With a gentle assist from tugboats, LPD 29 lifted off the floating dry dock as Ingalls Shipbuilding launched the latest in its line of amphibious assault transport ships last week.
The Richard M. McCool Jr. (LPD 29) is the 13 in the San Antonio class of amphibious assault force ships. Launching is one in a series of significant milestone events in bringing a ship to life, with LPD 29 expected to be delivered to the U.S. Navy later next year.
“The LPD class ships, like all of our programs, are critically important to U.S. national security,” said Ingalls president Kari Wilkinson. “In addition, thousands of Americans, from engineers to electricians, have worked on LPD 29 over the years.
“Ingalls Shipbuilding is proud to build them and even more proud of the talented people that make up our shipbuilding team.”
Ingalls is the nation’s sole builder of the San Antonio class, state-of-the-art ships designed to support U.S. amphibious assault, special operations and expeditionary warfare missions in the 21st century.
The 684-foot long ships displace 25,000 tons and are used to transport and land U.S. Marines, equipment and supplies ashore via air cushion or conventional landing craft and amphibious assault vehicles, supported by helicopters or vertical takeoff/landing aircraft such as the MV-22 Osprey.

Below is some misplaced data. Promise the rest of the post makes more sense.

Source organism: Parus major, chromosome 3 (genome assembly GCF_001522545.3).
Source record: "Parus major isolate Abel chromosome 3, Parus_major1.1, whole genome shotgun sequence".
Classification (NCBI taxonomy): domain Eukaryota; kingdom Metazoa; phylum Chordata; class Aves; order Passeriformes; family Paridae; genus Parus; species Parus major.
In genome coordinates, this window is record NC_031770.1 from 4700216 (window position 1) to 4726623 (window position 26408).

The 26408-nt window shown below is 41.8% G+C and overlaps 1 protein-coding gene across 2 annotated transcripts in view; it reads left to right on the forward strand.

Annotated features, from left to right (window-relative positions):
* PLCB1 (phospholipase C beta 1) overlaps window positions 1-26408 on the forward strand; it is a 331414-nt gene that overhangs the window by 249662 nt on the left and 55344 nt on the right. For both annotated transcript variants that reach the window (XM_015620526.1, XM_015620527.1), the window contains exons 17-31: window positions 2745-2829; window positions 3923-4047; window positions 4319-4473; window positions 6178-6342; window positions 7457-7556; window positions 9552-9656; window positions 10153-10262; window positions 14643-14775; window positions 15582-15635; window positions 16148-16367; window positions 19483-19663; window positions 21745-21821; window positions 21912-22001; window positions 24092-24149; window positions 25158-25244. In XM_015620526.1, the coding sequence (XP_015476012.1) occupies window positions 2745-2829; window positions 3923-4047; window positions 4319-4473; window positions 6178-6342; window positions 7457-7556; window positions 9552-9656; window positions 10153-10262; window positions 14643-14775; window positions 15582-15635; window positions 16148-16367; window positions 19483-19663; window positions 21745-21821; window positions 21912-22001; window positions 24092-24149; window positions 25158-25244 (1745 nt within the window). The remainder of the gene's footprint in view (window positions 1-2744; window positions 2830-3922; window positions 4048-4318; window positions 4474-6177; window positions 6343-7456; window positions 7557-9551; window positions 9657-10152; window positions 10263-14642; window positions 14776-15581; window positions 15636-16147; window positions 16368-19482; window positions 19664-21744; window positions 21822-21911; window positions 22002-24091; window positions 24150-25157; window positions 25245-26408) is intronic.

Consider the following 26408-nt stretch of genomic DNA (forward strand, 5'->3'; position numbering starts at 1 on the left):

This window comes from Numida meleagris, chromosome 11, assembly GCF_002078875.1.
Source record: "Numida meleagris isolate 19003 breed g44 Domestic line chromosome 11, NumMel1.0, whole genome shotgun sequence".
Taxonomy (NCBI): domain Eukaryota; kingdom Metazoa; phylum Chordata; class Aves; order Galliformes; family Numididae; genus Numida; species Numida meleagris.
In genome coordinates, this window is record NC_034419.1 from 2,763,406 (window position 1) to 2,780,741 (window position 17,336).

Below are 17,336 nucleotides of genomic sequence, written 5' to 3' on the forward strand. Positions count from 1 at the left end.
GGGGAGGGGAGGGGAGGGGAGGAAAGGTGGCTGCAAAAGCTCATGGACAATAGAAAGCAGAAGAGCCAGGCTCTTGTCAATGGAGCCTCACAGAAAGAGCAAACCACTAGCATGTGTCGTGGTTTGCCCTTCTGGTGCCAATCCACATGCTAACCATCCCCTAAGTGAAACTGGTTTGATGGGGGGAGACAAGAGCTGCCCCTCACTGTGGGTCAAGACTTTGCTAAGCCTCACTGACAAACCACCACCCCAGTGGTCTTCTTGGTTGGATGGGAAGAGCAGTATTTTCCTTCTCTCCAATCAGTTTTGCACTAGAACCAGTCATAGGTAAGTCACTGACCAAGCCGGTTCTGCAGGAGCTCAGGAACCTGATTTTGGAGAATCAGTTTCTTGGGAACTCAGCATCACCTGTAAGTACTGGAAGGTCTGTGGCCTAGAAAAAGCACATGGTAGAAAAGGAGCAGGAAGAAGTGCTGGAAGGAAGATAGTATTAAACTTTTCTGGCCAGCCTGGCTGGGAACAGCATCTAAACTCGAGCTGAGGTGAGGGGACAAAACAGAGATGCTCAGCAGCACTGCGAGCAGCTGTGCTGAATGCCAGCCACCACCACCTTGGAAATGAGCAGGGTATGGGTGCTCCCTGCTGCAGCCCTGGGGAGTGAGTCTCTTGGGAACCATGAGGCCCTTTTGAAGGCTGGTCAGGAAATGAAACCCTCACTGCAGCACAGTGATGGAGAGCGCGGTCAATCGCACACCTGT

LPD 29 is the first U.S. Navy ship named in honor of World War II hero Richard M. McCool Jr., who was awarded the Congressional Medal of Honor for “conspicuous gallantry and intrepidity at the risk of his life above and beyond the call of duty” as commanding officer of infantry landing support craft at the Battle of Okinawa in June 1945.
McCool graduated from the U.S. Naval Academy in 1944 and was commissioned a lieutenant in the U.S. Navy. On June 10, 1945, off the coast of Okinawa, McCool helped rescue the survivors of the sinking destroyer USS William D. Porter. The following day, his own ship was hit and severely damaged by a Japanese kamikaze aircraft.
Despite suffering severe burns and shrapnel wounds during the attack, McCool continued to lead his crew in the firefighting and rescue efforts.
McCool also served in both the Korean and Vietnam Wars and retired from the Navy with the rank of Captain in 1974, ending a distinguished 30-year career. He died of natural causes in 2008 at the age of 86.
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Author: Warren Kulo – Alabama Media Group